I’m happy to announce that on March 18th I’ll be giving something like my first book talk on Charles Lindbergh: A Religious Biography of America’s Most Infamous Pilot. Hosted by Colonial Church in Edina, Minnesota, my talk is entitled, “The Case of Charles Lindbergh: History, Biography, and the Image of God.”
It’ll be part of a series on Faith and the Humanities, coordinated by my friend Christian Collins Winn, who serves as teaching minister and theologian in residence at Colonial. Previous speakers include Bethel colleagues like sociologist Samuel Zalanga and art historian Wayne Roosa, with the most recent installment, on Duke Ellington, coming from Art Haecker of St. Olaf College:
Here’s the description for my contribution to the series:
The task of historians, wrote Anne Morrow Lindbergh, is “to sort out and unmask the images of another epoch.” Few images have been harder to make out than that of her husband, Charles, whose life was marked as much by secrecy as a celebrity, whose fame as a pioneering pilot came to be overshadowed by the infamy of his racist, anti-Semitic, and eugenicist views.
Join us on March 18th alongside historian Chris Gehrz as we reflect on the challenges he faced in researching and writing a spiritual biography of Charles Lindbergh — and explain how the experience deepened his own belief in a Christian doctrine that Lindbergh rejected: that humans are made in the Image of God.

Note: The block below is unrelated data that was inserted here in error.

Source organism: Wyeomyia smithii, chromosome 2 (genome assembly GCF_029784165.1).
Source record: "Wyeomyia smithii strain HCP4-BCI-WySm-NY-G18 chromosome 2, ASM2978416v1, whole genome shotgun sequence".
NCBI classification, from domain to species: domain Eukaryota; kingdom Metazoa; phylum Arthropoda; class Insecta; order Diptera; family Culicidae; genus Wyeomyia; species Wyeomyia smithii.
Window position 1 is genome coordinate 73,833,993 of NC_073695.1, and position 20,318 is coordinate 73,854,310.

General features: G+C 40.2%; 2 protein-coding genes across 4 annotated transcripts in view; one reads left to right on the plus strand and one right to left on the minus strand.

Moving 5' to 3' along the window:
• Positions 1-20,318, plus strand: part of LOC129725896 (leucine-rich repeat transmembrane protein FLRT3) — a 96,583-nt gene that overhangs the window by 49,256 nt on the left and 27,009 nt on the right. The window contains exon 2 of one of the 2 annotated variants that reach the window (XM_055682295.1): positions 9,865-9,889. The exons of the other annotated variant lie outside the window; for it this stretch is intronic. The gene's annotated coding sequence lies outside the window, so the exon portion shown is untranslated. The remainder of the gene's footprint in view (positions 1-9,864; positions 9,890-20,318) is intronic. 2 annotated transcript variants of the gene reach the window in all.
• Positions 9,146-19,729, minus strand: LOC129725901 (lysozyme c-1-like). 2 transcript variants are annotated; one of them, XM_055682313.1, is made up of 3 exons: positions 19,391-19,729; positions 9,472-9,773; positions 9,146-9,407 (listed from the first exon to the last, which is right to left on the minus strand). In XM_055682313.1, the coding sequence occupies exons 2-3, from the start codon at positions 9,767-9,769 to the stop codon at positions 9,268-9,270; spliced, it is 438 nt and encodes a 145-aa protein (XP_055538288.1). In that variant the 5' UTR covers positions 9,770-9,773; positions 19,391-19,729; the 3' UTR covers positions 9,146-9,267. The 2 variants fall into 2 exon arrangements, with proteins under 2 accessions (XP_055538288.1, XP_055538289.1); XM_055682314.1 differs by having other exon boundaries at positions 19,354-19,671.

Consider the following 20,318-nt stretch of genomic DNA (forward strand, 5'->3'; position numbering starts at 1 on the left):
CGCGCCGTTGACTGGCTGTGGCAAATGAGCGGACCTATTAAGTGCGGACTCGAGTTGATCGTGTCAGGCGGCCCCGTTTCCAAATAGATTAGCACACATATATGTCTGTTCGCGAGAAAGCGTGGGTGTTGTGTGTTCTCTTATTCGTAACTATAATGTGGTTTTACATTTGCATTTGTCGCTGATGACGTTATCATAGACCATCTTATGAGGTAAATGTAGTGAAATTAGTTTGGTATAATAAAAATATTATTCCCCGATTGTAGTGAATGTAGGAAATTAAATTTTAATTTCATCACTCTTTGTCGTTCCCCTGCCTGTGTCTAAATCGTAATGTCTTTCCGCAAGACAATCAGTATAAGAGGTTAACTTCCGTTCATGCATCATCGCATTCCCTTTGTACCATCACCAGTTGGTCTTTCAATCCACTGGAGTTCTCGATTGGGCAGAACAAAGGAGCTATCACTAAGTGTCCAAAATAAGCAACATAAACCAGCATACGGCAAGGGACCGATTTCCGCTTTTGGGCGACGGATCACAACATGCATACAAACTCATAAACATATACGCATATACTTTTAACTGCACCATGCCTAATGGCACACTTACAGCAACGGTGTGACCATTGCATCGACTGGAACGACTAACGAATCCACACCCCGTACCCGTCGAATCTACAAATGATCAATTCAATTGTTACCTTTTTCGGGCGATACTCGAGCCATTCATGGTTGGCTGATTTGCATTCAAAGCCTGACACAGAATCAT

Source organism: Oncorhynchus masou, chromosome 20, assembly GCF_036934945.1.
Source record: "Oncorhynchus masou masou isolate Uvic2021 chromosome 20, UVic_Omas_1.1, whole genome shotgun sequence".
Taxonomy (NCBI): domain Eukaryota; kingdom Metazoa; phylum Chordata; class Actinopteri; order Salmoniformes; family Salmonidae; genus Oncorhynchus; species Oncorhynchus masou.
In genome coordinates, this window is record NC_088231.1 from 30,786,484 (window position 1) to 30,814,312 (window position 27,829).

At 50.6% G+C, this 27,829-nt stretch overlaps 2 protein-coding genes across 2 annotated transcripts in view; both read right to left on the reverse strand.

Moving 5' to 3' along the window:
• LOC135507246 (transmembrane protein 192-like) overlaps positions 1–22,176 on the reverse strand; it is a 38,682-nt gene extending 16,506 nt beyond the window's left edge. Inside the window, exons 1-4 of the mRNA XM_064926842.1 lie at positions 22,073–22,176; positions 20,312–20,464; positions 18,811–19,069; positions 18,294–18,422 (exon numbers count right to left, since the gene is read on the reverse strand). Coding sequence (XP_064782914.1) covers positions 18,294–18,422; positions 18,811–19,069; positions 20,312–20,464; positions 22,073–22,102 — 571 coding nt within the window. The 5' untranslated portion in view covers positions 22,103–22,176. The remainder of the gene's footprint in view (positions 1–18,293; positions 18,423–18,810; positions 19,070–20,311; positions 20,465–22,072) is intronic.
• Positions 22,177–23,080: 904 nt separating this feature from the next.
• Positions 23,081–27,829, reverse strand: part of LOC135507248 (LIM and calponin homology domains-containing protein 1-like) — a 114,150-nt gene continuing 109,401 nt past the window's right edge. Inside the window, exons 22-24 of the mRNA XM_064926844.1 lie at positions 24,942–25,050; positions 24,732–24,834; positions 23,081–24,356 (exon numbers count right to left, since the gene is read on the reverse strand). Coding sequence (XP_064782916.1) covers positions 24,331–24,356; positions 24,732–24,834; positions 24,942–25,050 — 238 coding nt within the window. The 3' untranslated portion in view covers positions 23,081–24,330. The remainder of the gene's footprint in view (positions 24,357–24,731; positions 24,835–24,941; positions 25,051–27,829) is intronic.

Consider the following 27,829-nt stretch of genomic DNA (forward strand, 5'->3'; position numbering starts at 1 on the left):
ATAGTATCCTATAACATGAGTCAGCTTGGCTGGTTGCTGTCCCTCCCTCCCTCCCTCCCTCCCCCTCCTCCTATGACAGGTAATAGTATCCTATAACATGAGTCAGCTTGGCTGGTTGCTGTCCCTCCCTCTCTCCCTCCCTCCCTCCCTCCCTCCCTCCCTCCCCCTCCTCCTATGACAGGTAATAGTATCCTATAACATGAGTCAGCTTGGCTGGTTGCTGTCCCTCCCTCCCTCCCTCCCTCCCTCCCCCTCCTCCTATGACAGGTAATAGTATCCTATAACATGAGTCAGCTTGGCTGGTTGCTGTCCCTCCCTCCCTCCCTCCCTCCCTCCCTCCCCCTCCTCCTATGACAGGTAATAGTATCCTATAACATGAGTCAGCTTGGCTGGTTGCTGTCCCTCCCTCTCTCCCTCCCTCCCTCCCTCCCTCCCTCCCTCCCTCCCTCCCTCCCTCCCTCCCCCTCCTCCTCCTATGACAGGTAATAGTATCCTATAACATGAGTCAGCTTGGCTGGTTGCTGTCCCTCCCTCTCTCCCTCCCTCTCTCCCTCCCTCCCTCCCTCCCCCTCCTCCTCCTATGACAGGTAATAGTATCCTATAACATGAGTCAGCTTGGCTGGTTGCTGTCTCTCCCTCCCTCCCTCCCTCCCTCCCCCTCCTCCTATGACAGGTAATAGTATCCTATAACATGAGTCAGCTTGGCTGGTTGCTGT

Now, I should make clear that the talk is hosted by Colonial, but in the way that churches host most anything under COVID: instead of driving to a building west of Minneapolis, we’ll all be gathering via Zoom. Which is not my preferred way of speaking to church audiences, but does mean that we can open it up to any and all readers who want an early preview of a book that won’t come out until August!
Click through to the Colonial link for full details, including the Zoom code, and we’ll see you the 18th!